Extending Enumerations With New Behavior
00:00 Extending enumerations with new behavior. You can provide your enumerations with new functionality by adding new methods to your enumeration classes, as you would do with any regular Python class.
Regular methods such as
.describe_mood() are bound to instances of their containing enum, which are the enum members, so you must call regular methods on enum members rather than on the enum class itself.
.__str__() special method operates on members, providing a nicely printable representation of each member. Finally, the
.favorite_mood() method is a class method which operates on the class or enumeration itself.
01:32 can take advantage of this ability to contain additional behavior when you need to implement the strategy pattern. For example, let’s say you need a class that allows you to use two strategies for sorting a list of numbers in ascending and descending order.
Sort represents a sorting strategy. The
.__call__() special method makes the members of
Sort callable. Inside
.__call__(), you use the built-in
sorted() function to sort the input values in ascending or descending order depending on the called member.
This example is intended to demonstrate using an enum to implement the strategy design pattern. In practice, it’s unnecessary to create the
SortEnum with the sole purpose of wrapping the
03:08 Python supports multiple inheritance as part of its object-oriented features. This means that in Python you can inherit from multiple classes. When creating class hierarchies, multiple inheritance comes in handy when you want to reuse functionality from several classes at the same time. A common practice in object-oriented programming is to use what’s known as mixin classes.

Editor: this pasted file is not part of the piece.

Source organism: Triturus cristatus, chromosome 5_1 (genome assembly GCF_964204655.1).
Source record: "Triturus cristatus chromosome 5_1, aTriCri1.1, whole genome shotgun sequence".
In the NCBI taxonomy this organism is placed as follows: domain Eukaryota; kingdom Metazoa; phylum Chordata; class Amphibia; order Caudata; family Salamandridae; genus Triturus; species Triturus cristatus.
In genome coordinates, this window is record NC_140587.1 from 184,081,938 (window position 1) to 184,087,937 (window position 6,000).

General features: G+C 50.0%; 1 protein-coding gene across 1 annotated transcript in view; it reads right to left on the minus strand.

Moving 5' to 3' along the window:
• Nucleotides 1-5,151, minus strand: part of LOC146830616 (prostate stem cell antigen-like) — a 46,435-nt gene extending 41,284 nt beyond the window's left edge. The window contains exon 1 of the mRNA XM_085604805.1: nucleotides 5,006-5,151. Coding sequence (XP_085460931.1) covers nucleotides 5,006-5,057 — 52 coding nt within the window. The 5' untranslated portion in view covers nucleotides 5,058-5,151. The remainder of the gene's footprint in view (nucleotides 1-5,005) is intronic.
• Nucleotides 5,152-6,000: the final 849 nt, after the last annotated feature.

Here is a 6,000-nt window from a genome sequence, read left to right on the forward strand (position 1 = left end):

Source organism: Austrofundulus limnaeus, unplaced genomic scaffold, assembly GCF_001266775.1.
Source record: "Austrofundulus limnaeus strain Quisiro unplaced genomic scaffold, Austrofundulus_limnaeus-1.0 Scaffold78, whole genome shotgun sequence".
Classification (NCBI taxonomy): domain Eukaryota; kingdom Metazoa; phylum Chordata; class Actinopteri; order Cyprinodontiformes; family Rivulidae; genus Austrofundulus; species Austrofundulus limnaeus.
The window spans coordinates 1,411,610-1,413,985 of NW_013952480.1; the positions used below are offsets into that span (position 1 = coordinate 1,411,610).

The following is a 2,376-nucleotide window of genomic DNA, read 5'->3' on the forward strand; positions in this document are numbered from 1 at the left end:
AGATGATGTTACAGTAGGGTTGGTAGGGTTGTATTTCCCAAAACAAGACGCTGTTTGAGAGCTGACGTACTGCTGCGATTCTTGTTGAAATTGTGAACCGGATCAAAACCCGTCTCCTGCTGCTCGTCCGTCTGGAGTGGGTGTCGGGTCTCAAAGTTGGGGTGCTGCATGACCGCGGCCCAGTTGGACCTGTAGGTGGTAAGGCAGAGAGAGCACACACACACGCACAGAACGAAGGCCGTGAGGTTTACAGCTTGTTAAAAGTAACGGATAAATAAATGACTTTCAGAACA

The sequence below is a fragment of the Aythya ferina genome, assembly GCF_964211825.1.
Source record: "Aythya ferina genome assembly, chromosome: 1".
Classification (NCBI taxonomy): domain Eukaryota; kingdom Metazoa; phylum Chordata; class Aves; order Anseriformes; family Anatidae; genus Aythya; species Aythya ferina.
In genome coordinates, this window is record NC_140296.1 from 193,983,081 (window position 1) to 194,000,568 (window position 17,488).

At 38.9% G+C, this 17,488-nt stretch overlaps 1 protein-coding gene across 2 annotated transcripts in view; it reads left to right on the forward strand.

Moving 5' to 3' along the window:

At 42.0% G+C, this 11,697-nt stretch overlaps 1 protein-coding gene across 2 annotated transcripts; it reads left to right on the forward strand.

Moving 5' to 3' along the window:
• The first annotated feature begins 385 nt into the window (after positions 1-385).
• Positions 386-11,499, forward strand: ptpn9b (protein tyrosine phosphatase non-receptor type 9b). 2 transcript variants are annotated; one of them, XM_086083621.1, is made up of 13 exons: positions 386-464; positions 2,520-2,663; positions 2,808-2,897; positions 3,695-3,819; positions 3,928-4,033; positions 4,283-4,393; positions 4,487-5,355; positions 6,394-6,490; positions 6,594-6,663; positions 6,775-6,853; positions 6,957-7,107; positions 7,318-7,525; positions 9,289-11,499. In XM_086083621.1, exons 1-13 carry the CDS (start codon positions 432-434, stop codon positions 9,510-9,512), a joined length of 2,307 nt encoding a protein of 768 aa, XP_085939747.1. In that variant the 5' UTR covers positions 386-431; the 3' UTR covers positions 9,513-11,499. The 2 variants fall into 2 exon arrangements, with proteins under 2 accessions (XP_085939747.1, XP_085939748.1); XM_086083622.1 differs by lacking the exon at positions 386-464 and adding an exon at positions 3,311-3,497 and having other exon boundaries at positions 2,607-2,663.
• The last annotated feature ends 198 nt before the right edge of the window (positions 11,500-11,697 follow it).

In this example, the
Size class inherits from both
Enum. Inheriting from the
int type enables direct comparison between members through the greater than, less than, greater than or equal to, and less than or equal to comparison operators.
It also enables comparisons between
Size members and integer numbers. Note that when you use a data type as a mixin, the member’s
.value attribute isn’t the same as the member itself, although it’s equivalent and will compare as such.
04:49 You’ll learn more about this later on in the course. The example you’ve just seen shows that creating enumerations with mixin classes is often of great help when you need to reuse a given piece of functionality.
If you decide to use this technique in some of your enums, then you’ll have to stick to the signature seen on screen. This signature implies that you can have one or more mixin classes, at most, one data type class, and the parent
Enum class in that order.
B class, or
str, and all work as expected. However,
WrongMixinOrderEnum shows that if you put
Enum in any position other than the last, then you’ll get a
TypeError with information about the correct signature to use.
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